Liberty Theater

5591 Liberty Avenue,
Vermilion, OH 44089

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It is located in downtown Vermilion, Ohio. The building dates to 1870 when it was a dry good store. It became a theater around the 1930’s and was open until the 1980’s. A few years ago it was purchased, gutted, and turned into a retail coffee/decorating/antique shop.

My wife and I purchased it in May of 2002 and opened it in November of 2002. We used the lobby and 60 feet for retail (music boxes, radios, record players, organs, clocks, windmills, sales and service). The remaining (rear) 50 feet contain the stage and balance of the auditorium. Our plans were to restore the building (50' area and stage first) and return to showing movies. We purchased a Wurlitzer Horseshoe Theater Organ Console and planned to eventually install it with the pipe chamber above stage right. We also hoped to install a temporary screen in the showroom area in order to do some screenings. Unfortunately these plans never came to fruition.

Contributed by Earl W. Haug

Recent comments (view all 10 comments)

Hibi
Hibi on March 29, 2005 at 7:34 am

Good luck! I was in that theater several times back in the 70’s

chspringer
chspringer on April 21, 2005 at 3:22 pm

I attended many many movies at the Liberty in the mid 1950’s. During the summer months it was open 7 days a week with a Sunday-Monday program, a Tues-Thurs program and a Friday-Saturday program. Alway a single feature with shorts and cartoon. That was 3 films per week. During the winter the Tuesday-Thursday program was droped and the theatre remained open only 4 days a week. I am beyond thrilled that this theatre will again open and bring joy to a whole new generation.

Hibi
Hibi on April 22, 2005 at 6:04 am

Wasnt there a railroad track nearby? I seem to remember hearing one.

chspringer
chspringer on April 22, 2005 at 8:06 am

Yes, the rail line runs behind the theatre building. I don’t remember hearing any trains, but I sure it was possible. By the way, the bulid as built held maybe 300 seats. Sometime in the late forties or very early fifties, the rear of the building was extended and the seating capacity increase to 507. If you look at the side of the building you can see where the extention starts. My family left Ohio in 1959 and I did not return to visit until 2003. I visited with Earl and was impressed by his determination to do the restoration as accurately as possible. In 1959 Vermillion was a town of commercial fishing and summer cottages. I was surprised at how little of the original appearance had in the passing years. I plan to go back again after the theater is completely restored and relive a few childhood memories.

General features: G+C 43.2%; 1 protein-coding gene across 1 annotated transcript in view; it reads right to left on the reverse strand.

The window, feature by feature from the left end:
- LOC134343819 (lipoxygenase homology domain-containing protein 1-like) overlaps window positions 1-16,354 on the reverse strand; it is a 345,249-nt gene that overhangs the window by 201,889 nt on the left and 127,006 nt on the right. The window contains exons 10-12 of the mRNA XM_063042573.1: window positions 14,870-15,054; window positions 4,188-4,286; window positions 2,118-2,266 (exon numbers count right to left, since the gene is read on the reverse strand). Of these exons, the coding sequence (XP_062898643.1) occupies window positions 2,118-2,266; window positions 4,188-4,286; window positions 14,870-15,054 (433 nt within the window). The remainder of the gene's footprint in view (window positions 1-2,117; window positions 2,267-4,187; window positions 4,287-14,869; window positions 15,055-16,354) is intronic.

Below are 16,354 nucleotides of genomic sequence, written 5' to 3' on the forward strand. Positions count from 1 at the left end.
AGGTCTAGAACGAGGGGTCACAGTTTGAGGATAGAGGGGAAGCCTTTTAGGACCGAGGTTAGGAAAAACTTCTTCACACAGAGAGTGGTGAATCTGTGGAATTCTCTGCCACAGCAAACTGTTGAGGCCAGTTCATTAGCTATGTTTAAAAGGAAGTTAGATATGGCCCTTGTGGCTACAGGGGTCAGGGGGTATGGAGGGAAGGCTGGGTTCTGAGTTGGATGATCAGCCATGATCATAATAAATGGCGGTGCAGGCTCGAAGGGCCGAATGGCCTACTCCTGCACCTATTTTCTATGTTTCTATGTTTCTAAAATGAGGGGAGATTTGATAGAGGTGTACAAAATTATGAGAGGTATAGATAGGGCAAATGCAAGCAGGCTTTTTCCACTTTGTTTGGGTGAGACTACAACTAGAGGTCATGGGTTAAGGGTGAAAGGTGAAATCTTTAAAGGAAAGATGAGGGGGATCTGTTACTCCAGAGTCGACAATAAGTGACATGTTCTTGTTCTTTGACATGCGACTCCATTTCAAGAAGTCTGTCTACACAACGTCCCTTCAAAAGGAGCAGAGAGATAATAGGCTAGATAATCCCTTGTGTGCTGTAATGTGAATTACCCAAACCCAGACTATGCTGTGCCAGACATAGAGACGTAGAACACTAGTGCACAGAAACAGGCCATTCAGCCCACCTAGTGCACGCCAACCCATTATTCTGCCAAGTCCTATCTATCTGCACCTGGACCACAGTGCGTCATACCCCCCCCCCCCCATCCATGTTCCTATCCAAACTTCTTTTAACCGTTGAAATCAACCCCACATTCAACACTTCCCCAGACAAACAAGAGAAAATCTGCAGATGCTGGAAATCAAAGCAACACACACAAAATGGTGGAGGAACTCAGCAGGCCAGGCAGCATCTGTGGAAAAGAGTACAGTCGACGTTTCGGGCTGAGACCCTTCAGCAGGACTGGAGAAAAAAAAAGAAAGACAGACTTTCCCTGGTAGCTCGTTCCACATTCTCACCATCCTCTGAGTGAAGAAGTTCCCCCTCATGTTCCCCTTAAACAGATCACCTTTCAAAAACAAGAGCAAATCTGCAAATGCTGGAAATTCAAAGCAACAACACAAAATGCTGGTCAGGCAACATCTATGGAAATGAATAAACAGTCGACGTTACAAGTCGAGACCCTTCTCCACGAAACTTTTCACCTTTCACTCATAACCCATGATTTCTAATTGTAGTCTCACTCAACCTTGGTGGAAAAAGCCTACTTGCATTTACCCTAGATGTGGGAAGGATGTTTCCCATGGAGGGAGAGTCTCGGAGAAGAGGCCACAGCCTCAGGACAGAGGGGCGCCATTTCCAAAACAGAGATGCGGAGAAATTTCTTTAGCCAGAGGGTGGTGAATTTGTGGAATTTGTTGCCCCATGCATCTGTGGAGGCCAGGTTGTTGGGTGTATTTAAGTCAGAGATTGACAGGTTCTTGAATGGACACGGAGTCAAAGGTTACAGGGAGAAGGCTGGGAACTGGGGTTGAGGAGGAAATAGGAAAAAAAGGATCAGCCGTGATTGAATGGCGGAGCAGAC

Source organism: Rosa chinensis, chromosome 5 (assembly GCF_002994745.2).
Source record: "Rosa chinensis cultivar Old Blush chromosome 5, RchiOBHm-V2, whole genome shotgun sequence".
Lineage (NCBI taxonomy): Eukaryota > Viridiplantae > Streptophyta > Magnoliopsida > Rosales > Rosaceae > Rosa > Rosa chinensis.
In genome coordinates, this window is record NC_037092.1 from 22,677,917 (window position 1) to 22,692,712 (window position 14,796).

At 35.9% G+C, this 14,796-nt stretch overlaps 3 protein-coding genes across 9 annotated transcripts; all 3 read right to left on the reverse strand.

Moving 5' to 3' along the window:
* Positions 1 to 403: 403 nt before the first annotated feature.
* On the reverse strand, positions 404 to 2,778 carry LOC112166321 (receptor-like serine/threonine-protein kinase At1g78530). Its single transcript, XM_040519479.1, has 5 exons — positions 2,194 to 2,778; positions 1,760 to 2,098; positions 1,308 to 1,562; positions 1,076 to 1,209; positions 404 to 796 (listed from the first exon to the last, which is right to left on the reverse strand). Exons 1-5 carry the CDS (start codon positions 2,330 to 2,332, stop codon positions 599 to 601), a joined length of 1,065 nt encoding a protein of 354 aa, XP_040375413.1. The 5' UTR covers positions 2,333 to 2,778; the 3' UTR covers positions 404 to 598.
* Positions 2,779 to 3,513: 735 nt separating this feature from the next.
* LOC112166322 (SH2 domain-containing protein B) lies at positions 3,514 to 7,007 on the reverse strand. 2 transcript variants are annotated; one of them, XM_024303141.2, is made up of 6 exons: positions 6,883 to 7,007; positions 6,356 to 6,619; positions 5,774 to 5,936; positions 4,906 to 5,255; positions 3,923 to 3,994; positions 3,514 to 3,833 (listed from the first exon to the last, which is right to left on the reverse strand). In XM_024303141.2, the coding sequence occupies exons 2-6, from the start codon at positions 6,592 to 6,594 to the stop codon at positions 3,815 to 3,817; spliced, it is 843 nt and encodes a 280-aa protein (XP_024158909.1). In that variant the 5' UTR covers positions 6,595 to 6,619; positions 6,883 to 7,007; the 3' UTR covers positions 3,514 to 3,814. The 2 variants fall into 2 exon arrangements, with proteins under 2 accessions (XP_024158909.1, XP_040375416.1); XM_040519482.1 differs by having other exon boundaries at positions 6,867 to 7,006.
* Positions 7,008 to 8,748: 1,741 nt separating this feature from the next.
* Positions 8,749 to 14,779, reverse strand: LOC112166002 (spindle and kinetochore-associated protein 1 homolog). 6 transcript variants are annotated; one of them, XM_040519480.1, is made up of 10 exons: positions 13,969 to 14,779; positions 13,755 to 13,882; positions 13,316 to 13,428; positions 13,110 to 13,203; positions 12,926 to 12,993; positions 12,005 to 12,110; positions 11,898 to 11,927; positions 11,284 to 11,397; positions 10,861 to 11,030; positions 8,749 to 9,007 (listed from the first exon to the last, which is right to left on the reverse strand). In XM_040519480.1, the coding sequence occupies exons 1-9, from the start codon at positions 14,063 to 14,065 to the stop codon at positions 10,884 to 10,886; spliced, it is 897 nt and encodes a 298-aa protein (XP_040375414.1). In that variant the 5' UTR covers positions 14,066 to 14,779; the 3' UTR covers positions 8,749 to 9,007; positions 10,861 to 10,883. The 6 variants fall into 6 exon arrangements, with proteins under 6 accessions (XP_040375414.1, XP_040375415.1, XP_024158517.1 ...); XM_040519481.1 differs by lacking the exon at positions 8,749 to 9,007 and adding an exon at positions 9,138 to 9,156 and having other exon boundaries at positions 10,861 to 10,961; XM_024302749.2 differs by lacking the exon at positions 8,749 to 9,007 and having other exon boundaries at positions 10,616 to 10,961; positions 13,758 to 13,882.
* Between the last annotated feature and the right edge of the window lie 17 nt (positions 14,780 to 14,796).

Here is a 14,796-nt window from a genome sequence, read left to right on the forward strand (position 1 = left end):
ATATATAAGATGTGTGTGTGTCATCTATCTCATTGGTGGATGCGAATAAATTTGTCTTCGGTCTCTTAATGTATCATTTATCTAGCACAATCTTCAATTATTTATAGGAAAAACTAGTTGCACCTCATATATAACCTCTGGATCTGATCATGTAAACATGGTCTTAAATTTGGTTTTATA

Hibi
Hibi on April 22, 2005 at 8:48 am

I havent been up there in years. I used to go there in the 70’s sometimes to catch up on movies I missed on first run. It was a nice little theater. The trains werent too bothersome.

chspringer
chspringer on March 24, 2006 at 10:39 am

Since I’m in California it’s hard to keep up on my Ohio childhood haunts. Does anyone have any updated info on how the restoration is progressing on the Liberty. Thanks

chspringer
chspringer on January 16, 2009 at 11:41 pm

The Liberty may have had only 252 seats when first opened, however the building was enlarged by adding to the back end. Not sure what year, but late 40s or early 50s. Seating after that was 507 in a long narrow auditorium. You can clerly see where the extension to the building started by looking at the outside walls.

chspringer
chspringer on July 28, 2009 at 10:40 am

Since Earl Haug listed this theater in 2002 there has been no restoration work done. I talked to him when I was on vacation in Vermillion in 2005 and he seemed very positive about the project at that time. It would now appear that he has closed up his storefront and different people have taken over. I’m afraid that the planned restoration may have been dropped. Anyone have any updated info?

EHaug
EHaug on May 10, 2013 at 6:02 pm

From 2002 through 2006 we were able to make many improvements/upgrades to the building (electrical, doors, windows, HVAC, brickwork, etc.) but sad to say we were unable to complete the restoration and sold the building to a very nice local gentleman. We moved our retail store (The Music Box) to Olmsted Falls.

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